Apple has taken a huge lead in the smartphone race with its killer UI and over 75000+ apps on iTunes. Even though Apple has kept the iPhone hardware away from extreme features, the competition still can't go for the kill. Almost every deserving smartphone that comes close to beating the iPhone in its own game gets shot down by the App Store advantage that Apple has.
Recently, competitors have tried to counter the iPhone's charm with a strategy where they promote live widgets. The two companies doing this very clearly are Nokia (with the N97) and Motorola (with the Cliq). While The N97 bombed with a horrible touch experience (amongst other reasons) the Motorola Cliq has failed to excite anyone and has yet to see the light of day.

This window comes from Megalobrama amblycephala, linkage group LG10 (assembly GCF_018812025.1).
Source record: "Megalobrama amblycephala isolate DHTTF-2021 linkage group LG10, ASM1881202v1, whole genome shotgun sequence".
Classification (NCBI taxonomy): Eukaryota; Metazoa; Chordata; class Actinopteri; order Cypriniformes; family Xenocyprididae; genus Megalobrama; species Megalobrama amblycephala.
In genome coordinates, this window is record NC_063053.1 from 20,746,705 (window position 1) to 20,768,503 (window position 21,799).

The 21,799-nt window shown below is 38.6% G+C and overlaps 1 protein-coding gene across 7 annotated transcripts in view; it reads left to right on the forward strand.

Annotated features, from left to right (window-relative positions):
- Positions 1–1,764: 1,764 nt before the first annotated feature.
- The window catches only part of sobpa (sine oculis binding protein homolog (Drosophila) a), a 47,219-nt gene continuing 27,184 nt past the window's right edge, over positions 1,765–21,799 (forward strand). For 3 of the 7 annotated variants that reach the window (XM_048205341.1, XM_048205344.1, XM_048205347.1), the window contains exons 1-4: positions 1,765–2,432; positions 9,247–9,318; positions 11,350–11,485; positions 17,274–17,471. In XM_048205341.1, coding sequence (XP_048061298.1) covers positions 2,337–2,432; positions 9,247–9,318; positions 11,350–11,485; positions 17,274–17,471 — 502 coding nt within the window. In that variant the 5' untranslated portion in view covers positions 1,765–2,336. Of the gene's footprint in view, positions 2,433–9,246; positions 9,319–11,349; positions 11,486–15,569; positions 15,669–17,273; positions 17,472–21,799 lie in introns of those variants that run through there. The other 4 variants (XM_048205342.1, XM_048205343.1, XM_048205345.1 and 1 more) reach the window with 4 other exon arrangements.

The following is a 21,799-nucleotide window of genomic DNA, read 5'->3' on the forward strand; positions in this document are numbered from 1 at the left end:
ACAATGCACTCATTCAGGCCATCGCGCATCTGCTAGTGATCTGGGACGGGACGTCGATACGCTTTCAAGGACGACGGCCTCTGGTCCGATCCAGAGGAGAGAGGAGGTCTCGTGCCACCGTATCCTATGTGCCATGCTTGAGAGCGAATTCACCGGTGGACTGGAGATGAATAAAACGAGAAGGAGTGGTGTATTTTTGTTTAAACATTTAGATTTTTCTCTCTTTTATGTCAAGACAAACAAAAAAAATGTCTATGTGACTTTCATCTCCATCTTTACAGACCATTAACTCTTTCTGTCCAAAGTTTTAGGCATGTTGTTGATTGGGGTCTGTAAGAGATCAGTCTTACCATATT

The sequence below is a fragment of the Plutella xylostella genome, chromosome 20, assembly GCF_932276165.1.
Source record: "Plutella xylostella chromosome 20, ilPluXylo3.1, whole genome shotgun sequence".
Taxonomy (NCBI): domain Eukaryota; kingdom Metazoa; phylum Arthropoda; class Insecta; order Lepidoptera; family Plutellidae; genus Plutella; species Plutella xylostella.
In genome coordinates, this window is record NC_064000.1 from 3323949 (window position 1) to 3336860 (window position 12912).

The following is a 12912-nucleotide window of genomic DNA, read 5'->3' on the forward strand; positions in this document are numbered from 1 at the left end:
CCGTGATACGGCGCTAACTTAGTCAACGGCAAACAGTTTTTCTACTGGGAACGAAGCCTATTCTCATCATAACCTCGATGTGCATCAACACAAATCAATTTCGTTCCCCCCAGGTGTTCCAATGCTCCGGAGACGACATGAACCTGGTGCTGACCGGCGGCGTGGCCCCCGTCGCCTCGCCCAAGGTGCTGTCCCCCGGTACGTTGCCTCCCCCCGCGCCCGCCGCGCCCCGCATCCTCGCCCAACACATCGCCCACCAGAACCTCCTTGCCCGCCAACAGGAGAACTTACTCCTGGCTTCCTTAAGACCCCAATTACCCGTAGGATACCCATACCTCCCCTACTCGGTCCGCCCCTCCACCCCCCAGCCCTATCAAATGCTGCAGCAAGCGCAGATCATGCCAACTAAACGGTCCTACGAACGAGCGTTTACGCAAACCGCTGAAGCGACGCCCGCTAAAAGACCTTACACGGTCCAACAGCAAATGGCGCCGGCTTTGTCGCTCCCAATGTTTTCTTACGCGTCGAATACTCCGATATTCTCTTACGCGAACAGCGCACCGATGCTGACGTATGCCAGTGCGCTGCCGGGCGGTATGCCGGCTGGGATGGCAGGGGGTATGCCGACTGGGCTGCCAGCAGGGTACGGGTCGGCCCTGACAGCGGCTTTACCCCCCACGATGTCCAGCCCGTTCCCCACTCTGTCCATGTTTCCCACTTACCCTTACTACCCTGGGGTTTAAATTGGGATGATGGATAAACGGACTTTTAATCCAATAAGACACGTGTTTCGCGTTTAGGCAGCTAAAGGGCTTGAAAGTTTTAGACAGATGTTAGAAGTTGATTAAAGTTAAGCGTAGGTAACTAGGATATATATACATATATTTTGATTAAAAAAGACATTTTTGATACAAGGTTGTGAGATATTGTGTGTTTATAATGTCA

Beating the iPhone in the specs sheet with a better camera, flash, physical qwerty keyboard, memory card support, etc. is easy. However the real question is, will the strategy to synchronize social media updates or bring live Internet widgets be enough to take on the App Store? Certainly not! Cluttering the UI with Internet tools in an age where most parts of the world lack high speed Internet and expensive data plans is something consumers ideally like to avoid; making the UI so Internet-dependent isn't a great move.
Though debatable, by far the best iPhone competitor in the market today is the Palm Pre. Even though it provides a better mobile experience in many ways, one of they key areas where it is left behind by the iPhone is the App Store. iPhone has transformed itself into a great gaming device, Internet tablet, business tool, and media center apart from being a phone. Shouting, "Developers, developers, developers!" on the stage won't really help the competitors; they need to get their strategy right and facilitate the right platform for developers to work on.